For the fifth time in just as many days I have been confronted with the question about martial arts schools and what to look for so I have decided to do my best to provide a basic guide in what to look for when you decide that it’s time to learn some good defense skills and go in search of a place to kick things and scream.
Now, for a bit of background, I started into the martial arts when I was around 10 years old. I actually got into it because of my older brother who started because he almost got into a fight with a linebacker at his school and came to the conclusion that if he was going to keep doing things like that then maybe he should learn how to fight.
The style I started in was Kojosho under the instruction of Sensei William Small. I also was lucky enough to have Sensei Rick Reynolds and Hanshi Fredrick Absher as my instructors as well. I left Kojosho after nine years, not because I wanted to, but because I joined the military and bounced around the world for a while.
While in the military I studied a few different styles including Chito Ryu Yoshukai, Judo, Aikido, Tae Kwon Do and finally I ended up in Wushu, a Chinese form of Kung Fu. In those styles I reached brown, blue brown, brown and red. Am I an expert on the martial arts? Hell no. I am a talented beginner who has very solid basics built on years and years of starting over in new styles every time I moved or changed duty stations.
Basics are the key to any skill and the martial arts are no exception. I have had the basics hammered into me for so many years that I can do them in my sleep. Fancy techniques are nice and showy, but the real fight is won on basics, just like every war is won by the infantry in the end. The point of this post though is to help you find a martial arts school that will drill those solid basics into you and give you the training, confidence and skill to defend yourself if you ever have to.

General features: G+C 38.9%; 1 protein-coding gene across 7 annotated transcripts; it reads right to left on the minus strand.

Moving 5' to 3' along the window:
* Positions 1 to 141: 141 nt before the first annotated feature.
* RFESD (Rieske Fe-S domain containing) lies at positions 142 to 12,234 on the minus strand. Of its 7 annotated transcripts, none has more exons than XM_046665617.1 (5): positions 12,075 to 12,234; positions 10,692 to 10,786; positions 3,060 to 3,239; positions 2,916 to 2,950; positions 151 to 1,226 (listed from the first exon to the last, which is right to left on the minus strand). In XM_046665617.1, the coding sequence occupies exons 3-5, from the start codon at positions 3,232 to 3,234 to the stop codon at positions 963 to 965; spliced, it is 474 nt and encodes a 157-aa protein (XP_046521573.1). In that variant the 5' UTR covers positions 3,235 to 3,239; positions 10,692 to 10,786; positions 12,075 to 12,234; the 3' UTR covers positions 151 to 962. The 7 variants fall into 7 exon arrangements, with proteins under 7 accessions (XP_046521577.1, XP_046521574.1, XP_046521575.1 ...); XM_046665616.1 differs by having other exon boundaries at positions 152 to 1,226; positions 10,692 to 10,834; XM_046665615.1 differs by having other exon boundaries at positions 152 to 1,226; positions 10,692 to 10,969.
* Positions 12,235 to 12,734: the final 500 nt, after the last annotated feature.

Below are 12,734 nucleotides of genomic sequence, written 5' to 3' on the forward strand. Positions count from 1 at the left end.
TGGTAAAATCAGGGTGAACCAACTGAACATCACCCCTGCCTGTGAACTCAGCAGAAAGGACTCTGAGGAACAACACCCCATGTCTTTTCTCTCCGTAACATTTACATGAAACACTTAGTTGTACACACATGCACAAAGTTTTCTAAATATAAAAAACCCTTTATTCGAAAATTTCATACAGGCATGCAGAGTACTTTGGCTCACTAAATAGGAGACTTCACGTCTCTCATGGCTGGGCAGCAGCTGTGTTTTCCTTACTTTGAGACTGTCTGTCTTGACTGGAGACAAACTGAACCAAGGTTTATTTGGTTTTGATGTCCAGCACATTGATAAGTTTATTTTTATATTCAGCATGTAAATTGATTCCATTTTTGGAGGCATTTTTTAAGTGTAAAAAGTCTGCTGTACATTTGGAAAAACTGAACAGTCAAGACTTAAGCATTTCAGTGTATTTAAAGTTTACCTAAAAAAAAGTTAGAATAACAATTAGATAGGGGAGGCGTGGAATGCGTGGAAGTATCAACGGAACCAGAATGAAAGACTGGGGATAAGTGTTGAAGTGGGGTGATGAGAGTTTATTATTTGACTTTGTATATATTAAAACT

Things to look for in a school –
1 –How clean is the school? The school should be neat and clean. There should not be gear in piles anywhere, the changing room or locker room should be clean and the mat and studio should be clean and swept.
2 – How are the students dressed? The students are the largest reflection of the school and its attitude so if the students uniforms are sloppy, dirty or unkempt then chances are that the instructor is not focusing enough on discipline and their training could be as sloppy as their clothing. If they are dragging their belts along behind them or have their gi wadded up in a ball then it is a good indicator of how seriously they take their training. You shouldn’t go into something as serious as this and be surrounded by people who are screwing off.